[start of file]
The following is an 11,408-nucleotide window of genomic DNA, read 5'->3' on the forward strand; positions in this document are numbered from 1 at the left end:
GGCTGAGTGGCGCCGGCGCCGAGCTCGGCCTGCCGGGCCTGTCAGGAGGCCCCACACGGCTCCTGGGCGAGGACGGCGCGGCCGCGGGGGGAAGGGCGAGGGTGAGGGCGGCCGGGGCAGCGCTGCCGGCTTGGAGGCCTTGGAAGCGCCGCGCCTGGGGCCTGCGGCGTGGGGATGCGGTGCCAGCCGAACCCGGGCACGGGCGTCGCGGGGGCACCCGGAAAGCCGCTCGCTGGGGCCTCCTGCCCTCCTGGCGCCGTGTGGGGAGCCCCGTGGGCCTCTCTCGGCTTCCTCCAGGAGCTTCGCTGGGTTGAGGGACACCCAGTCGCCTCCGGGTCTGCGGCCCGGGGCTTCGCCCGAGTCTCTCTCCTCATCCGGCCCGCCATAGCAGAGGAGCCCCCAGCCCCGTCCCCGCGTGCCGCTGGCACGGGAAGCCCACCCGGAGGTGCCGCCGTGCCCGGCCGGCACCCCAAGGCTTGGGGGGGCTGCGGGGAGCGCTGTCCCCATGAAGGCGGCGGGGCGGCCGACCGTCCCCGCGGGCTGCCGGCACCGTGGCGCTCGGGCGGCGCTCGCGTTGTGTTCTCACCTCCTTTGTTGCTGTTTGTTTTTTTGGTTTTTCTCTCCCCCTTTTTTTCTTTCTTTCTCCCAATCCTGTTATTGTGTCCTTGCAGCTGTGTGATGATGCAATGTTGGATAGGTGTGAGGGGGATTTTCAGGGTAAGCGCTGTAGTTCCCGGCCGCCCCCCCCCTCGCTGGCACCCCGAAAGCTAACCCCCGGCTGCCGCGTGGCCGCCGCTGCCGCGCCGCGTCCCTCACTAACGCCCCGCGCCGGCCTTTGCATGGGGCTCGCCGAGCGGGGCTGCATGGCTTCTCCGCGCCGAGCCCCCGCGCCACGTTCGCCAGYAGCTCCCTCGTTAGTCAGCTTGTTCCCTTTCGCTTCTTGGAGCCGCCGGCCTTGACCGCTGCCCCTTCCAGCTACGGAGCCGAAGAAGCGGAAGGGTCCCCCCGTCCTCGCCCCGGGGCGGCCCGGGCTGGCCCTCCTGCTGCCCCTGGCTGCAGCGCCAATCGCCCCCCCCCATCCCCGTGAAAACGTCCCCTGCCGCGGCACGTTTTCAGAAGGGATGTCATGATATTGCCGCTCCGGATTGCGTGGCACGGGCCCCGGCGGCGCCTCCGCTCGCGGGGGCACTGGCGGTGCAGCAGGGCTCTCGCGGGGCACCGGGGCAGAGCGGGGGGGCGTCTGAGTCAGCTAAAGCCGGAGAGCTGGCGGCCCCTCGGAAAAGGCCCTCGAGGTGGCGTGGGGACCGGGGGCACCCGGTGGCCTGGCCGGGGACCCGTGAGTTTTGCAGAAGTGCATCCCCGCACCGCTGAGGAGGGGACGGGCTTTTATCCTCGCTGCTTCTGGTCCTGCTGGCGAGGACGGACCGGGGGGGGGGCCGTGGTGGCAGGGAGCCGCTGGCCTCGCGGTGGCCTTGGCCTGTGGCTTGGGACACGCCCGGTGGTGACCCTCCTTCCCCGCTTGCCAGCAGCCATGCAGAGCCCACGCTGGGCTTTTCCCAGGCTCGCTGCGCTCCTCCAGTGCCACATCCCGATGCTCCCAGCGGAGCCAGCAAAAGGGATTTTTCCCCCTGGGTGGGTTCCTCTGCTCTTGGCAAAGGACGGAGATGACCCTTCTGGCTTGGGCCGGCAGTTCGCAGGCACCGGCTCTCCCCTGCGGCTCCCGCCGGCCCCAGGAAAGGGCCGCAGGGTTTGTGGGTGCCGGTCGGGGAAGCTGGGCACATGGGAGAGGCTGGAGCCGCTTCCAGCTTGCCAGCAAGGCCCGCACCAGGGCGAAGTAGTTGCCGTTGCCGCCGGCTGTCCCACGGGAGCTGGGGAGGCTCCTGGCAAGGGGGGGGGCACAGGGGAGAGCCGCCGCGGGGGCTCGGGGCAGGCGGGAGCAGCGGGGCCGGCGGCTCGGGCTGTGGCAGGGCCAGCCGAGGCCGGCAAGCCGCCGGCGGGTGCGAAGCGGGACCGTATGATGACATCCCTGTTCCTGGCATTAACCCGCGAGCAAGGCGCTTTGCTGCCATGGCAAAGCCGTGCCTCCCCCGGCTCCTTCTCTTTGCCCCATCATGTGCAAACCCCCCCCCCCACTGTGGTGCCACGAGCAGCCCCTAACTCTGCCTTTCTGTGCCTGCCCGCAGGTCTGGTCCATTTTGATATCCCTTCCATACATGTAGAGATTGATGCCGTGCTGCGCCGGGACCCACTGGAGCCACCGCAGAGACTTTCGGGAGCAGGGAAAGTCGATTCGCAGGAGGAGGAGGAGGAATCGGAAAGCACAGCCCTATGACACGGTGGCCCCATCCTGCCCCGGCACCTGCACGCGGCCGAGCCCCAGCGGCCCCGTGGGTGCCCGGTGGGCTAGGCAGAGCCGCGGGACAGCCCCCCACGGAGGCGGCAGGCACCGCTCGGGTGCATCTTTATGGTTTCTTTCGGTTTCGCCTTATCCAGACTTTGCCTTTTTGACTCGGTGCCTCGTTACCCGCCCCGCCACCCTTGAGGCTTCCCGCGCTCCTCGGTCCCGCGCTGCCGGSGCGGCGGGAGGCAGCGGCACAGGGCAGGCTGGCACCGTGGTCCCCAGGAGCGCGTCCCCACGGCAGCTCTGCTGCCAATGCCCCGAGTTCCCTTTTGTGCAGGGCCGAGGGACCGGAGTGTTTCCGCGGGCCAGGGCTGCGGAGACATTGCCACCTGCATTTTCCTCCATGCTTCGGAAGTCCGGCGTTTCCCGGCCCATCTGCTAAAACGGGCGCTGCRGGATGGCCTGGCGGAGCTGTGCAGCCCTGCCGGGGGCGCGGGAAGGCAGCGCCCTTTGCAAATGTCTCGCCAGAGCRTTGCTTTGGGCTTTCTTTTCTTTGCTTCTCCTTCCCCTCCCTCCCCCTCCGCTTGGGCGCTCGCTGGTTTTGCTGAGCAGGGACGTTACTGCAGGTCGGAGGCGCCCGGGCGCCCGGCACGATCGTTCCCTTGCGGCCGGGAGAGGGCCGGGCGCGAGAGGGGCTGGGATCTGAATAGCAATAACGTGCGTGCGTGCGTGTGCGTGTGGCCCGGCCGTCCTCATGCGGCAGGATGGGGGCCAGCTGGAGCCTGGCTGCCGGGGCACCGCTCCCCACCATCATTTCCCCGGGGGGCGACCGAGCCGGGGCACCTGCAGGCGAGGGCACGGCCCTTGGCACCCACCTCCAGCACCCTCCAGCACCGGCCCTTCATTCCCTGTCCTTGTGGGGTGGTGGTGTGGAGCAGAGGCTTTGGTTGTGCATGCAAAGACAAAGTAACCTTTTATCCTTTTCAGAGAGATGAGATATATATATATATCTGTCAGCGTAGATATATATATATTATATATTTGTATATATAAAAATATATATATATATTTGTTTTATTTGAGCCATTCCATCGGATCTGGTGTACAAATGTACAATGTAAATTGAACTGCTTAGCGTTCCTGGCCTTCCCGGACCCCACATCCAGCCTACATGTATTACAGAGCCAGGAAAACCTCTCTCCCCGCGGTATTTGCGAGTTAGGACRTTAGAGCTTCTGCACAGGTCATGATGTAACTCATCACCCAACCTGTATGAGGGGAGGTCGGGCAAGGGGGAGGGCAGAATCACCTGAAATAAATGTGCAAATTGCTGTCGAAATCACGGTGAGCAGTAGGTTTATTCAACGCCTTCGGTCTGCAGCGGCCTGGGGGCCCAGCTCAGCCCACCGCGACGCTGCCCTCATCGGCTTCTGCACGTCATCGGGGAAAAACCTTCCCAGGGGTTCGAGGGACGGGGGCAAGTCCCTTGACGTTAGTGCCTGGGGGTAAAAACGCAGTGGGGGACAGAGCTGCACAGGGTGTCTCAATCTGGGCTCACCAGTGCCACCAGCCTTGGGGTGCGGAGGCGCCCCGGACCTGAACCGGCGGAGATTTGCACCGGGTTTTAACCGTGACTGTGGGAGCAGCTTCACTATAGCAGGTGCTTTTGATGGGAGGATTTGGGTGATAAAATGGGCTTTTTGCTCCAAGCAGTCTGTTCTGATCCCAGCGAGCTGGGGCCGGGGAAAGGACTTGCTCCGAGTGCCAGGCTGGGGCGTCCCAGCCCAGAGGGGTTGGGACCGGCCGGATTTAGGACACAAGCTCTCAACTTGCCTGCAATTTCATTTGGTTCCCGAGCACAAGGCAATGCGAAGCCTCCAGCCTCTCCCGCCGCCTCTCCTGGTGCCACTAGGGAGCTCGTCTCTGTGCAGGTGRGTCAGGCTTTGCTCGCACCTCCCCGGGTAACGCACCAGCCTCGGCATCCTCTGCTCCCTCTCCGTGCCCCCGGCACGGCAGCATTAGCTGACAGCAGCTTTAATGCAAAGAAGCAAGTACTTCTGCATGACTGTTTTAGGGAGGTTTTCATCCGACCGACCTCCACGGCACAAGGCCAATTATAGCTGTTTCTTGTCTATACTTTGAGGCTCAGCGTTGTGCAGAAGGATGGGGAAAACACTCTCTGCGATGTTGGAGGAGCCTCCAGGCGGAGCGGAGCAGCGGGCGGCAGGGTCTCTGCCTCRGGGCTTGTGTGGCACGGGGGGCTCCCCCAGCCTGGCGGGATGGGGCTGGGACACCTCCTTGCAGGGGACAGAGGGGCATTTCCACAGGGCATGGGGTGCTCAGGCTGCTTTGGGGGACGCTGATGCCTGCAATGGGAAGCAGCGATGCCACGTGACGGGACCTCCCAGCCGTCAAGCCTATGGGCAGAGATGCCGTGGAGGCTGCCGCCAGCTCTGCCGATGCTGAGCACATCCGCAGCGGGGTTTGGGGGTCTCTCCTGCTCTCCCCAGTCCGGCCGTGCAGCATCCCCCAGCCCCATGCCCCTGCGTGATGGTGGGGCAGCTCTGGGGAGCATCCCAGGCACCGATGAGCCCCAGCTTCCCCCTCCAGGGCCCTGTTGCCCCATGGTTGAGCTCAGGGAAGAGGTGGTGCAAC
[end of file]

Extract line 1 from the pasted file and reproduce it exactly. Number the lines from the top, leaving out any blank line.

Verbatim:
The following is an 11,408-nucleotide window of genomic DNA, read 5'->3' on the forward strand; positions in this document are numbered from 1 at the left end: